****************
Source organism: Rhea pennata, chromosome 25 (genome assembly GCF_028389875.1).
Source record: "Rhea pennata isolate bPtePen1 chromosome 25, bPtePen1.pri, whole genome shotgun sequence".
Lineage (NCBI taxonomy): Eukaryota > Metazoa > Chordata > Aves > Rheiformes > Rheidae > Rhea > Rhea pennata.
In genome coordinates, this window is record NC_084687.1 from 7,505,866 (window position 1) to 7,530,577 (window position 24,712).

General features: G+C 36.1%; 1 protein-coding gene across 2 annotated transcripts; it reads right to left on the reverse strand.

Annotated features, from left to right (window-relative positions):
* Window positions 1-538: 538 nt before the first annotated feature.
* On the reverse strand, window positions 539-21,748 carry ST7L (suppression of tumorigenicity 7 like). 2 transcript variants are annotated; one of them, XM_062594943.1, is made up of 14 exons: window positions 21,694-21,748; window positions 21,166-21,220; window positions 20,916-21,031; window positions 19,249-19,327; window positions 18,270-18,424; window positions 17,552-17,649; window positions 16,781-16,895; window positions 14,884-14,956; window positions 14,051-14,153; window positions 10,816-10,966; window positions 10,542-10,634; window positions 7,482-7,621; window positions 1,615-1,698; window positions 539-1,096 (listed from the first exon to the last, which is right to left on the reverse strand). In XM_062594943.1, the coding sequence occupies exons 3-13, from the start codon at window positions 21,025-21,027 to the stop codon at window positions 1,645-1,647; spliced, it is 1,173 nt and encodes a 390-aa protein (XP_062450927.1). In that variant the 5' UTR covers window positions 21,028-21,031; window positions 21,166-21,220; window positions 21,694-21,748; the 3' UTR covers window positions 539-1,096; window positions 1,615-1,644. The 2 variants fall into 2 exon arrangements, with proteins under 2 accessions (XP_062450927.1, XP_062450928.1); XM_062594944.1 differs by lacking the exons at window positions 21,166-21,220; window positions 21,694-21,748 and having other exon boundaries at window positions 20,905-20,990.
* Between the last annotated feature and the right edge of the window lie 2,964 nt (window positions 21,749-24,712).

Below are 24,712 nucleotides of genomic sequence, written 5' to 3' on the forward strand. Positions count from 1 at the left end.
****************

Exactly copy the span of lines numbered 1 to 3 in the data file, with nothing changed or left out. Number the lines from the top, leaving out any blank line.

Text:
Source organism: Rhea pennata, chromosome 25 (genome assembly GCF_028389875.1).
Source record: "Rhea pennata isolate bPtePen1 chromosome 25, bPtePen1.pri, whole genome shotgun sequence".
Lineage (NCBI taxonomy): Eukaryota > Metazoa > Chordata > Aves > Rheiformes > Rheidae > Rhea > Rhea pennata.